FeMO2 Dive Cruise 2007
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About 10 pm the chief scientist came to tell us the engineers had found and repaired the engine controller. Once the ship could maintain position again Jason was lowered to the bottom and resumed its work. By this time I was in bed and when I awoke Medea was being brought aboard followed quickly by Jason. The Jason recovery is very efficient and quick - all 10 of the Jason team work to bring the submersible aboard. Jason floats so low in the water that every wave and swell slightly submerges it.
Once aboard and strapped down, the scientists converge on the sample boxes, Niskin bottles and slurp sampler. They retrieve their samples and take them straight to the lab or place them in a refrigerator set at the same temperature as the bottom water here - about 4 degrees Celsius.
A short time later the deep-sea elevator is sent an acoustic signal that causes it to release its anchor weights and it floats to the surface carrying more samples. Among the elevator samples are 2 titanium water samplers designed to capture hot water spewing out of the volcano. The water is analyzed for the major elements dissolved in it. The hot water was originally seawater, but it has percolated through the basalt of Loihi and been heated by the magma below. In fact, it erupts from the volcano the way a hot spring would erupt on land.
The seawater erupting from these hot spring vents has given up some chemicals to the basalt and the basalt has given up some of its chemicals to the hot water. Knowing the original composition of both the water and the basalt allows scientists to calculate how the water and rock reacted and estimate the temperature of the reactions that must have occurred. Because high temperature reactions and low temperature reactions result in differing dissolved chemicals, it is possible to measure the concentration of these chemicals to calculate how much water reacted at high temperature. Olivier tells me that currently the venting water is dominated by low temperature reactions that make the water more acidic and cause it to dissolve iron from the basalt. Loihi vent water is high in CO2 and in iron, two chemical species that the iron oxidizing microbes can use for energy.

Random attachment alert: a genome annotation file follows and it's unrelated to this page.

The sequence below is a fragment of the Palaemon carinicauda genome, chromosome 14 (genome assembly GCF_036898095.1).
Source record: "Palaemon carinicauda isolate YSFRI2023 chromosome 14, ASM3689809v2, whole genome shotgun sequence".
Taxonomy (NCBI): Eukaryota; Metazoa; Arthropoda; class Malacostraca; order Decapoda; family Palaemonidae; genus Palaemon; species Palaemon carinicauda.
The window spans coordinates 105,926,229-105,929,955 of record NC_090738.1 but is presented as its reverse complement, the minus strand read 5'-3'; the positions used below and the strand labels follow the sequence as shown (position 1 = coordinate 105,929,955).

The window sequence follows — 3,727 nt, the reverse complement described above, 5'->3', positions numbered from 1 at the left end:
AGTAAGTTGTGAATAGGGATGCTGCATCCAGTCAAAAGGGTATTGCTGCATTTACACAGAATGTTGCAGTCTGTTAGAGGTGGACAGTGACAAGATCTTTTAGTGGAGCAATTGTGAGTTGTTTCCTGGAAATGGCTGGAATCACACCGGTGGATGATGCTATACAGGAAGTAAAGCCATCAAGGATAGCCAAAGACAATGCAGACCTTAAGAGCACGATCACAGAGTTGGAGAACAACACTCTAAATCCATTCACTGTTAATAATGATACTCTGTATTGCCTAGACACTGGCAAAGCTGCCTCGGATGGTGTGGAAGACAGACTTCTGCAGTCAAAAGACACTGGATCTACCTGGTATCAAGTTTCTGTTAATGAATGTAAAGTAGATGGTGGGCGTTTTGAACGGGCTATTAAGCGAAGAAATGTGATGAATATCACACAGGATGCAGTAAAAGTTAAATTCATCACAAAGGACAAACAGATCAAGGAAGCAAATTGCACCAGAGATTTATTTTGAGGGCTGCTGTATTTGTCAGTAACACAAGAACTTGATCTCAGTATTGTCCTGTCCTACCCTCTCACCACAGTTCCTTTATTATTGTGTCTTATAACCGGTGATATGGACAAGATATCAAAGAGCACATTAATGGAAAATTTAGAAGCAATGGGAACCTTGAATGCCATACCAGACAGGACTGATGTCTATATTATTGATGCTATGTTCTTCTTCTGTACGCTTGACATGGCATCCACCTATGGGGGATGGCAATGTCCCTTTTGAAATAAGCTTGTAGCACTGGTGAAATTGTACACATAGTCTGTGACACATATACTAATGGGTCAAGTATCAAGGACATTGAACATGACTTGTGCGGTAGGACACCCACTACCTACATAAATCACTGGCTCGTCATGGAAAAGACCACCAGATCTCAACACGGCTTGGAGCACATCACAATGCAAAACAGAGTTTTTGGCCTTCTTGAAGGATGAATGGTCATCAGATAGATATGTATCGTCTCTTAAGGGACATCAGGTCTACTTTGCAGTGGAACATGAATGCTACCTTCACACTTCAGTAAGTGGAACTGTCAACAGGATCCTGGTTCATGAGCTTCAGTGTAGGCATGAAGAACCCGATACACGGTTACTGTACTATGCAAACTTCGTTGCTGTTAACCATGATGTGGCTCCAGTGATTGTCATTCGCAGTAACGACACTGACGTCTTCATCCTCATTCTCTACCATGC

On a side note: Loihi, while just a large bump on the side of Mauna Loa is a very big feature in the deep sea. Olivier shows me a map of the volcanic plume, as measured by volcanic Helium dissolved in seawater, extending east from Loihi 2,500 miles across the Pacific to Baja California. The summit of Loihi is about 1,000 meters deep and the greatest concentrations in this plume are found at that depth.
It also should be noted that these microbes are chemoautotrophs (aka chemo-synthesizers), that is, they can make their own food using chemical energy. We are all aware that plants make their own food using solar energy and we call it photosynthesis. But these little microbes can make food using chemical energy and don't need light energy at all. They can do it because the iron dissolved in the vent water is reduced - in other words it is oxygen poor and if given the chance it will react with more oxygen. When the iron reacts with additional oxygen a little energy is released. This reaction happens all the time and we call it rusting and rust is iron oxide. But if microbes with their special metabolism can control the oxidation of the iron, the microbes can capture that energy that is normally lost. With this energy they can make food and grow.
These microbes have been known for a long time in acid environments such as occurs when rain water percolates through mine tailings, but until recently we did not appreciate how common these iron oxidizers were in environments that are not strongly acidic. They can work at near neutral pH. And iron is the fourth most common element in the crust, so they are much more widespread than once thought. They seem to have been overlooked because they are slow growing and therefore easily overwhelmed by competition from faster growing organisms. Where they are most obvious is in the deep ocean where there is little food for competitors and it is dark and cold. With basaltic ocean crust covering about two-thirds of Earth and containing about 10% iron there is a lot of energy for these microbes in the deep, dark sea. With an area this large for these microbes to oxidize iron and make food they are likely a very important part of Earth's iron and carbon chemistry.
Mid-afternoon the scientists make a CTD rosette cast, and then the ship leaves the summit of Loihi to return to the deep vents of Ula Nui. At Ula Nui Jason will be returned to the deep.
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